My friend, Keya recently introduced me as her ‘Mitti ka dost’ (meaning friend of the soil) to someone who knew about our common interest: keeping and maintaining a garden.
Keya is crazy about plants and vegetables. She can go to extreme length to acquire one. And have them planted in her garden attached to her bungalow in Thane’s Manpada. She enjoys sharing her adventures (or misadventures) which one may call as obsession. Years back, she recalls, entering a ditch which had lotus flowers in plenty. While her husband held her one arm with the other she tried plucking them. In the process, she slipped, fell and had to be pulled out. But she emerged with a couple of lotuses. Her clothes were entirely soiled. So much so that the autorickshaw wallah refused her a ride.
The other incident was more prosaic.
While commuting in the local she happened to see some leafy vegetables growing alongside the tracks. It was a discovery for her as the leafy vegetables reminded her of her hometown in Cooch Behar. That day he left the office an hour early, got down at the station and walked to the designated spot and picked up the leafy vegetables. Well, her husband wasn’t amused by her adventure.
Last September returning from her maternal home she sent a pic of her seated in the train surrounded by all sorts of plants. Among them was the less known aromatic plantain, called malbhog which she gifted me. The malbhog duo has grown tall but still not yielded its scented banana. Yes, a couple of suckers has sprouted around them.
Today she gifted me Karamcha (Karanda) fruits. Having brought a sapling from her home town she had planted it in 2002. It has taken 17 long years for the pretty looking fruits to yield. She told me that she had thought of chopping and uprooting it as it refused to fruit. 17 years can be a pretty long a period to wait for a tree to fruit. Even the Guinness Book would be surprised! Maybe the plant sensed that it would be killed. And that prompted it to fruit. Yes, plants do have feelings.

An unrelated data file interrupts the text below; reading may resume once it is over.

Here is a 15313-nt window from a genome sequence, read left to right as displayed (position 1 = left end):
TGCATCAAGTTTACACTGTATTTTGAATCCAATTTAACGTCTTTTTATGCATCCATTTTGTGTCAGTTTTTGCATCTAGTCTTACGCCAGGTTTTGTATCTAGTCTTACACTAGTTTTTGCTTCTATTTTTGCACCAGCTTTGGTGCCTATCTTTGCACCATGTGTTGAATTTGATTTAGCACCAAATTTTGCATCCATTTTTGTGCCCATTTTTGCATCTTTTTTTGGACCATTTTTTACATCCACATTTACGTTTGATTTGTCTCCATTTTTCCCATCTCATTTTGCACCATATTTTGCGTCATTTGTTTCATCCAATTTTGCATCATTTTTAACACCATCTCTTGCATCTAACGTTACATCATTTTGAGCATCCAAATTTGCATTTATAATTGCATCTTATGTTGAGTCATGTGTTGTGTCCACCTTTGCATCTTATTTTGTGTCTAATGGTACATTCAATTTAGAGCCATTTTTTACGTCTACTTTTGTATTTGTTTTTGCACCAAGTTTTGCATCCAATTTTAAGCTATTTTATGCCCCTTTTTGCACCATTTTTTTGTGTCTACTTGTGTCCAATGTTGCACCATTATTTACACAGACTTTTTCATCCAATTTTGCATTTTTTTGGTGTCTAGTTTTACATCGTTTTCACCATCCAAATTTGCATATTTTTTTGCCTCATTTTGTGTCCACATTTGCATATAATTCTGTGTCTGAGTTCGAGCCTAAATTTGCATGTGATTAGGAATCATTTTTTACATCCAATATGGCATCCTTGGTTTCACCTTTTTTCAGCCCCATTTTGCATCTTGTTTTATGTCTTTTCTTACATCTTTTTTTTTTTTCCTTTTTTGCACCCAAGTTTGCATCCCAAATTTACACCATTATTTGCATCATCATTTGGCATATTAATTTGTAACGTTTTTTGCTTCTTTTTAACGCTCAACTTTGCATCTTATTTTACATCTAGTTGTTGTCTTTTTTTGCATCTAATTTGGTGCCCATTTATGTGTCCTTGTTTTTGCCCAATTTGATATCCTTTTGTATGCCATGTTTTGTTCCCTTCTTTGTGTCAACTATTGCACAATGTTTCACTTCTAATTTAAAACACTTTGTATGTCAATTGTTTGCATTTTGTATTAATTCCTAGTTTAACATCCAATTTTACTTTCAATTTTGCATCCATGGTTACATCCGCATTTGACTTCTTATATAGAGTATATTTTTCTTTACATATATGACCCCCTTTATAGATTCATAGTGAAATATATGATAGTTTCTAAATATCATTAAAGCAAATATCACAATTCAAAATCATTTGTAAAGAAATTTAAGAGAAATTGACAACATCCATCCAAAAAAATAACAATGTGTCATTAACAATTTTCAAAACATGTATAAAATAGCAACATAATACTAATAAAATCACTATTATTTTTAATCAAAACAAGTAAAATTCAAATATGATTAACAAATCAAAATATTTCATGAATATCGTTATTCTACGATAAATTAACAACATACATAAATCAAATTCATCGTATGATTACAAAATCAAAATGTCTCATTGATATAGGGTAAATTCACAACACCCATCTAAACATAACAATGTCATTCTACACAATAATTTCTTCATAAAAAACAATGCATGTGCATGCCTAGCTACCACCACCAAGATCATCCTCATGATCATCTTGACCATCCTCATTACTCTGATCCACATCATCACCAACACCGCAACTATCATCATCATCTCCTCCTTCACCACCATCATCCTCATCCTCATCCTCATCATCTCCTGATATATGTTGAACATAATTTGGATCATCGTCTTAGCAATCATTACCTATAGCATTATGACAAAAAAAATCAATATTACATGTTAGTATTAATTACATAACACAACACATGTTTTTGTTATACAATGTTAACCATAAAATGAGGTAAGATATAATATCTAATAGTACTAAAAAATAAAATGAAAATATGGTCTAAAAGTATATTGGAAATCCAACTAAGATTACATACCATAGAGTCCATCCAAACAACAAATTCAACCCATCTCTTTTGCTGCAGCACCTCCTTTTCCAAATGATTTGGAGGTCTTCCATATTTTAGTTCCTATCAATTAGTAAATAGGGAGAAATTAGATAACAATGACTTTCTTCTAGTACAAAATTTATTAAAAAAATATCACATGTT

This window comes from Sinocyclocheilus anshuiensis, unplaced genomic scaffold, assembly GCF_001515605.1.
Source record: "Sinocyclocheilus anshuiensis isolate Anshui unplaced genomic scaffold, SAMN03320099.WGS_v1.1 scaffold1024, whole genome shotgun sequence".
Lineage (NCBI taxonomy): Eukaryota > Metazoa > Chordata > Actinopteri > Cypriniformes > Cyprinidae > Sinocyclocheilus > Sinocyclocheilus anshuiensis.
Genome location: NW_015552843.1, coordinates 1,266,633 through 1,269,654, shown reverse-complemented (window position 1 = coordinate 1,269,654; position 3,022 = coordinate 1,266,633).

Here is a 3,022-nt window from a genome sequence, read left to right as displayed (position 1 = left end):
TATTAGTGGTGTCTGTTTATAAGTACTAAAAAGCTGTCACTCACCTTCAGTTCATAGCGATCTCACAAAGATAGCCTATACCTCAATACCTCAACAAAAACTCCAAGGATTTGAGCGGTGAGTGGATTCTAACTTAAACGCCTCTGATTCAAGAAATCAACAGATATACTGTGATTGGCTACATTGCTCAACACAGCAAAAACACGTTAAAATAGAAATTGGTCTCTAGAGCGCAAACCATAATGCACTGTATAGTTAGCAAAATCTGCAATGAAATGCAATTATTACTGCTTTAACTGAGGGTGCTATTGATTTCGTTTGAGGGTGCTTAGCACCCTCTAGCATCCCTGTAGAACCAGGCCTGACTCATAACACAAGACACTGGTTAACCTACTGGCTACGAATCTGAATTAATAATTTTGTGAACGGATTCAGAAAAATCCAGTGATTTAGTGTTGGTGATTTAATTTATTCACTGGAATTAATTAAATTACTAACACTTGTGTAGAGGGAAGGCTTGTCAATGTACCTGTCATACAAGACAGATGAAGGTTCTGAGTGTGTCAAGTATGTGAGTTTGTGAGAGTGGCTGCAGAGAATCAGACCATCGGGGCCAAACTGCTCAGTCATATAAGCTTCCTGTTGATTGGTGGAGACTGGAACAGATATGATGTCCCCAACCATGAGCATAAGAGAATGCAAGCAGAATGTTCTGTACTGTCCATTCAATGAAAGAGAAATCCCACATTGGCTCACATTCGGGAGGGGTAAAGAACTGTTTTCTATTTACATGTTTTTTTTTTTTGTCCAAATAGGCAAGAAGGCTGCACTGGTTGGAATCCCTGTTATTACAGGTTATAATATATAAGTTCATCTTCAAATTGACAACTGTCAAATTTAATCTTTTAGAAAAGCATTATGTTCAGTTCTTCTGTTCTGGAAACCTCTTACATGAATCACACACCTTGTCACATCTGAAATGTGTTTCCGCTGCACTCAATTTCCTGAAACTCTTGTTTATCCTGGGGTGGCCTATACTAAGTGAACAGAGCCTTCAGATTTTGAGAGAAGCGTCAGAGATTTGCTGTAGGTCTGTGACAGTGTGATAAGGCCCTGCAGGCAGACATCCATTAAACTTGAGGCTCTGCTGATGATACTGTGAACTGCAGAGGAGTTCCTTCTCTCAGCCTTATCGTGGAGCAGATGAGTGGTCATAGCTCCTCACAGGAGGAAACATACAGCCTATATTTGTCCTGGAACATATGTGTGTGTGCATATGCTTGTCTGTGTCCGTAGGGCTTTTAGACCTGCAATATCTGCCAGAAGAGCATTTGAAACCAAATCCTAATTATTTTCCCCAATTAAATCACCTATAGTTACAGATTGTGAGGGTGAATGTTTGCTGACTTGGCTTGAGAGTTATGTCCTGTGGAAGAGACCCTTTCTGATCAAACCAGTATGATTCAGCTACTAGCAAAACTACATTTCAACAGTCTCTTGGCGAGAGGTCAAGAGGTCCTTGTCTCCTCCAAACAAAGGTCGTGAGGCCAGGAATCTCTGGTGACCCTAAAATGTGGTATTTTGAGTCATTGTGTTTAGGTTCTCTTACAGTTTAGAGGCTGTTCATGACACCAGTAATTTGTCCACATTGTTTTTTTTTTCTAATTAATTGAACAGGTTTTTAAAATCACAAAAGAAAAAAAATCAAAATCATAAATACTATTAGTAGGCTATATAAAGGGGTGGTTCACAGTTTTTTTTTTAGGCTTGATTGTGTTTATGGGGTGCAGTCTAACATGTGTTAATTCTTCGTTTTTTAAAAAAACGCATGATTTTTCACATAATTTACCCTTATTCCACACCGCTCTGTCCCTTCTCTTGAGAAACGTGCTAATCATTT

Though the name Karamcha sounds familiar I had never seen this before for it rarely makes it an appearance in the market.
It may be passed off as cherry in the market but the Karamcha is a delicious fruit in its own right. A medicinal plant, its fruits are a rich source of iron and contain a fair amount of Vitamin C and so effective in curing anaemia. It is a hardy and bushy plant that grows well without much care and because of its thorny nature it is often grown as a hedge and it serves as a fencing plant too. Scientifically known as Carissa carandas, there are no well-established varieties of Karamcha but some cultivated types are selected on the basis of fruit colour, such as green fruited, whitish fruit with pink blush and dark purple fruit. Some varieties like Pant Suvana, Pant Manohar, Narendra Selection etc. are considered promising for the future. Natal Palm, an African species bearing large dark red fruits, is also grown in some parts of India. A new variety “The Kamal” has been developed by the Central Institute of Arid Horticulture, which is better than other varieties in quality fruit production. The fruit is red in colour.
Generally, Karamchas are grown from seed and vegetative propagation techniques such as cutting, grafting and layering are not commonly practised. But air-layering is possible and should be done with 6-8mm thick branches between July and August with a hormone powder for root growth. This would give the highest success and take the least number of days to initiate primary roots.
A hardy plant, it requires little care once it has settled into the soil and attained proper growth. Its ripe fruits make a spectacular display amidst green foliage. The fruits are mainly used for making marmalade and jellies. Bengalis use it in their dals (lentils).